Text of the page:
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Leon County comes out swinging

The Leon County, Florida Board of Commissioners voted Tuesday afternoon to join a lawsuit that challenges Grady County’s right to build a recreational lake on Tired Creek.
The commissioners voted 6-1 to join in the suit filed by Georgia River Network and American Rivers against the U.S. Army Corps of Engineers to contest the issuance last year of a federal 404 permit giving Grady County the authority to construct the 960-acre lake.
Only Leon County Commission Vice Chairman Akin Akinyemi voted against the motion made by Commissioner Bryan Desloge to join in the lawsuit.
Grady County earlier this year intervened and is seeking to be included as a party in the suit along with the Corps. The county is being represented by Athens attorney Edward Tolley with assistance from Grady County Attorney Kevin S. Cauley.
The Leon County commission vice chairman argued that the board should contact Grady County officials to alert them of their action and allow Grady County officials to make a presentation to the Leon County commission prior to voting to join in the lawsuit.
Commissioner Akinyemi offered a substitute motion in an attempt to table the matter, but his motion died for lack of a second.
After becoming aware the matter would be discussed at the Tuesday commission meeting in Tallahassee, County Attorney Cauley sent correspondence to members of the Leon County Board of Commissioners seeking an opportunity to discuss the lake project with the board prior to their voting on whether or not to join in the legal action.
“It would be common courtesy to let Grady County know what we are doing,” Akinyemi said and suggested it would be “worthwhile” to push the agenda item back to a later meeting.
“Why not write to them and invite them to a meeting,” he said while also saying that if after that meeting opinions had not changed he could support joining in the legal fight.
Commissioner Desloge told his fellow board members, “I’m less concerned about Grady County and more concerned about Leon County.”
Herbert W.A. Thiele, the Leon County commission’s attorney, told board members, in his opinion, “the permit is not in the best interest of those down stream.” He said that it is “our water body” that will be affected both in water quality and quantity as result of the construction of the dam on Tired Creek.
Thiele said that his office had been contacted by the plaintiffs in the suit against the Corps and had requested the Leon County board of commissioners join in the legal challenge.
“It will help their case to have a large downstream party in the case. That is the role we will play,” the Leon County attorney told commissioners in Tallahassee Tuesday.
Commissioner Desloge said the county attorney should discuss with the board before seeking outside legal counsel to work on the law suit and Commissioner Akinyemi renewed his objections to joining in the suit because he had been told that joining in the suit would have zero dollar impact on Leon County.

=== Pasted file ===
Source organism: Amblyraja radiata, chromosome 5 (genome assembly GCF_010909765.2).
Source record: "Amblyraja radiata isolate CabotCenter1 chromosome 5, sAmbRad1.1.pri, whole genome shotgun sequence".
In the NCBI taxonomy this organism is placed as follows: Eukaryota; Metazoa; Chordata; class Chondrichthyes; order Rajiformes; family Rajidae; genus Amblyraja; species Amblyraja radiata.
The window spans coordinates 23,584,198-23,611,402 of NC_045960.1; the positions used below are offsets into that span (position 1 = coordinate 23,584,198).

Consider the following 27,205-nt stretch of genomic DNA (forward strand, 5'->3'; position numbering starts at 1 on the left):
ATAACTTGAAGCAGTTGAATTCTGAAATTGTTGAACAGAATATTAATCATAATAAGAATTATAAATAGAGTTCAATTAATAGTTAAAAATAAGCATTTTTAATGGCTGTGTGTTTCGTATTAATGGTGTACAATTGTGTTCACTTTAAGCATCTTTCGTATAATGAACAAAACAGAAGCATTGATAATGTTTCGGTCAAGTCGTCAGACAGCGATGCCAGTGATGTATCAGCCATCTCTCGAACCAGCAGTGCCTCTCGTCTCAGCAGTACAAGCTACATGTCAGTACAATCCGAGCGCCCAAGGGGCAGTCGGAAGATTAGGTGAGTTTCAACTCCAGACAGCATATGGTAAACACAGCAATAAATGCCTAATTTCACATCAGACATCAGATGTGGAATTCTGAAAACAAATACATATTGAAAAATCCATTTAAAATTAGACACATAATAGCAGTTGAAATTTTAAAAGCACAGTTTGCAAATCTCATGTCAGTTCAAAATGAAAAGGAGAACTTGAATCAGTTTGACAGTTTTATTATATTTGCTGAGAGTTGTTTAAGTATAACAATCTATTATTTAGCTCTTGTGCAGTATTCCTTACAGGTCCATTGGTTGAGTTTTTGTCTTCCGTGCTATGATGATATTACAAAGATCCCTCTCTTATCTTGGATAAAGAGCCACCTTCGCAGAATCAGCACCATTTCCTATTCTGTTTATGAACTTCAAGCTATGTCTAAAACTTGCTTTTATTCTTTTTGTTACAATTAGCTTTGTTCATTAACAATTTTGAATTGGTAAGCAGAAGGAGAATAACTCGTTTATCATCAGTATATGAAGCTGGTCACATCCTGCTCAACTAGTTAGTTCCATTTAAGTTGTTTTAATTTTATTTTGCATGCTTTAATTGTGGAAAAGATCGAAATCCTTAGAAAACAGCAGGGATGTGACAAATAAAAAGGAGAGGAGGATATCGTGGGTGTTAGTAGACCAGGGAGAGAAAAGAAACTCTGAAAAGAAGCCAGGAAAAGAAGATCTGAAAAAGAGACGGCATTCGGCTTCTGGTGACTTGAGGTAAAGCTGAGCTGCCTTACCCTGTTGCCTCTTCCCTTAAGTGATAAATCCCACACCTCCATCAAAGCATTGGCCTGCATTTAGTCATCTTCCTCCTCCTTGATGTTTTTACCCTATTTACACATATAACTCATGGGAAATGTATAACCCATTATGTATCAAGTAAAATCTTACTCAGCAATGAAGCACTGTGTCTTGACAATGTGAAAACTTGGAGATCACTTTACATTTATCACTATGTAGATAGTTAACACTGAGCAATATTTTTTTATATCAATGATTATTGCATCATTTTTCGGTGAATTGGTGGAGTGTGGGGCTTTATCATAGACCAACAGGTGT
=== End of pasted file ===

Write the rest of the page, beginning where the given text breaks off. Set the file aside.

“Now we are talking about spending money. It scares me even worse,” the Leon County commission vice chairman said.
Thiele said it would be “tough” to estimate Leon County’s investment from beginning to end, but said he did not think it would be more than $30,000.
“We expect the plaintiffs and their attorneys to do the heavy lifting,” the Leon County attorney said.
Leon County Commissioner Jane Sauls asked Thiele if Cauley’s request for a meeting changed “the direction we need to go” and the Leon County attorney said no.
“We’ve been fighting this for a long time. It will have tremendous impact on Lake Talquin and Lake Lafayette and I hope we have unanimous support to fight it,” Commissioner Sauls said.
Thiele alleged that Grady County nor the Corps had ever responded to concerns raised by Leon County officials or Tall Timbers Research Station.
In a memo to the commissioners, Thiele wrote, “The dam, if built, will reduce water flow into the Ochlocknee [sic] River.  That will exacerbate the water quality problems already being experienced by the river as well as Lake Talquin.  As a downstream landowner, Leon County can better assert this argument.”
Attorney Cauley told The Messenger late Tuesday he remains confident in the validity of the Corps’ actions and the county’s permit to construct the lake. He said that attorneys for Grady County Wm. Thomas Craig and Edward Tolley had been briefed about the actions of the Leon County board.
The U.S. Army Corps of Engineers issued the 404 permit for the construction of the 960-acre fishing lake on May 28, 2010.
Then, on Nov. 5, 2010, a lawsuit was filed by the Southern Environmental Law Center on behalf of the Georgia River Network and American Rivers alleging the Corps used flawed studies that overestimate the number of people who would use the proposed fishing lake. The environmental groups also claim the project would destroy over nine miles of streams and up to 518 acres of wetlands.
The U.S. Army Corps of Engineers has estimated the wetlands impacted by the Tired Creek project at just over 129 acres.
In November, the board of commissioners closed on a $15 million bond issue to fund the construction of the lake and to date has encumbered approximately $4.5 million of that total.
Cauley acknowledges that work on the lake project is proceding in accordance with the federal permit.
Editor’s Note: Leon County commission meetings are streamed live over the Internet. The Messenger covered the meeting by viewing the webcast live Tuesday afternoon. Readers may be interested that the commission meetings are archived at the Leon County website and can be viewed both live and in taped format.

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